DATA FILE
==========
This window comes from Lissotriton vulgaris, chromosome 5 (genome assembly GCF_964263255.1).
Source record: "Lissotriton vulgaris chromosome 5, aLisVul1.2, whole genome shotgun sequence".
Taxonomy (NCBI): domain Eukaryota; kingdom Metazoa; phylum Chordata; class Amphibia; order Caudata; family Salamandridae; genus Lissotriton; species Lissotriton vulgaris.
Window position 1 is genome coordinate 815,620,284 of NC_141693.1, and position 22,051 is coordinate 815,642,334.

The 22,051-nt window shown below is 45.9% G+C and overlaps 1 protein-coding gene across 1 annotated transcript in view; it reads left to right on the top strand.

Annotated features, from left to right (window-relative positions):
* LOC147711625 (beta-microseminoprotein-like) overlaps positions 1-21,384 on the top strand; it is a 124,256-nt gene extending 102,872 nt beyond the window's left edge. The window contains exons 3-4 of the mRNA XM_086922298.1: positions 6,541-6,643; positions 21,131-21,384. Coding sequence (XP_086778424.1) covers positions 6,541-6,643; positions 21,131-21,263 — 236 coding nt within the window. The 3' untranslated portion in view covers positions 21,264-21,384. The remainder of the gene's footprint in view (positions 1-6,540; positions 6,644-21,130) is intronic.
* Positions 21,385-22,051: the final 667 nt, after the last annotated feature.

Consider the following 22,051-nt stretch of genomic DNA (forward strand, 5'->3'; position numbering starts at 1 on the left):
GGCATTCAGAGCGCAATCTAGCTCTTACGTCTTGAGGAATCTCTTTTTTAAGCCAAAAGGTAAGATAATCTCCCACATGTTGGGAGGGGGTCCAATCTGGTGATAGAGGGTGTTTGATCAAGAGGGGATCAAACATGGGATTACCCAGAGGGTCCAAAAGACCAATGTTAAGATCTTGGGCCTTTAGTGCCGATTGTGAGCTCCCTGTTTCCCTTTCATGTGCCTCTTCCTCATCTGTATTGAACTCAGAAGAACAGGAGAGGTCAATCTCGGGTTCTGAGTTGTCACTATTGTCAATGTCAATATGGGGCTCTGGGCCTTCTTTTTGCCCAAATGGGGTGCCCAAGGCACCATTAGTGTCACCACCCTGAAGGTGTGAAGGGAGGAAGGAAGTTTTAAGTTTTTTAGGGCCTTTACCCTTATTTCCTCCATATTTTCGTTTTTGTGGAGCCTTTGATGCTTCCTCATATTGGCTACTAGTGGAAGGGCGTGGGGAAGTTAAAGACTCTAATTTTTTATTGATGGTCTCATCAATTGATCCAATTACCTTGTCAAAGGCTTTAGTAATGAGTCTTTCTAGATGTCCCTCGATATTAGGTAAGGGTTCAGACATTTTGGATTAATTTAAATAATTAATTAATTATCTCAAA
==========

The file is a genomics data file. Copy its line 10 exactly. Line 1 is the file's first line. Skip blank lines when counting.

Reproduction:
GGCATTCAGAGCGCAATCTAGCTCTTACGTCTTGAGGAATCTCTTTTTTAAGCCAAAAGGTAAGATAATCTCCCACATGTTGGGAGGGGGTCCAATCTGGTGATAGAGGGTGTTTGATCAAGAGGGGATCAAACATGGGATTACCCAGAGGGTCCAAAAGACCAATGTTAAGATCTTGGGCCTTTAGTGCCGATTGTGAGCTCCCTGTTTCCCTTTCATGTGCCTCTTCCTCATCTGTATTGAACTCAGAAGAACAGGAGAGGTCAATCTCGGGTTCTGAGTTGTCACTATTGTCAATGTCAATATGGGGCTCTGGGCCTTCTTTTTGCCCAAATGGGGTGCCCAAGGCACCATTAGTGTCACCACCCTGAAGGTGTGAAGGGAGGAAGGAAGTTTTAAGTTTTTTAGGGCCTTTACCCTTATTTCCTCCATATTTTCGTTTTTGTGGAGCCTTTGATGCTTCCTCATATTGGCTACTAGTGGAAGGGCGTGGGGAAGTTAAAGACTCTAATTTTTTATTGATGGTCTCATCAATTGATCCAATTACCTTGTCAAAGGCTTTAGTAATGAGTCTTTCTAGATGTCCCTCGATATTAGGTAAGGGTTCAGACATTTTGGATTAATTTAAATAATTAATTAATTATCTCAAA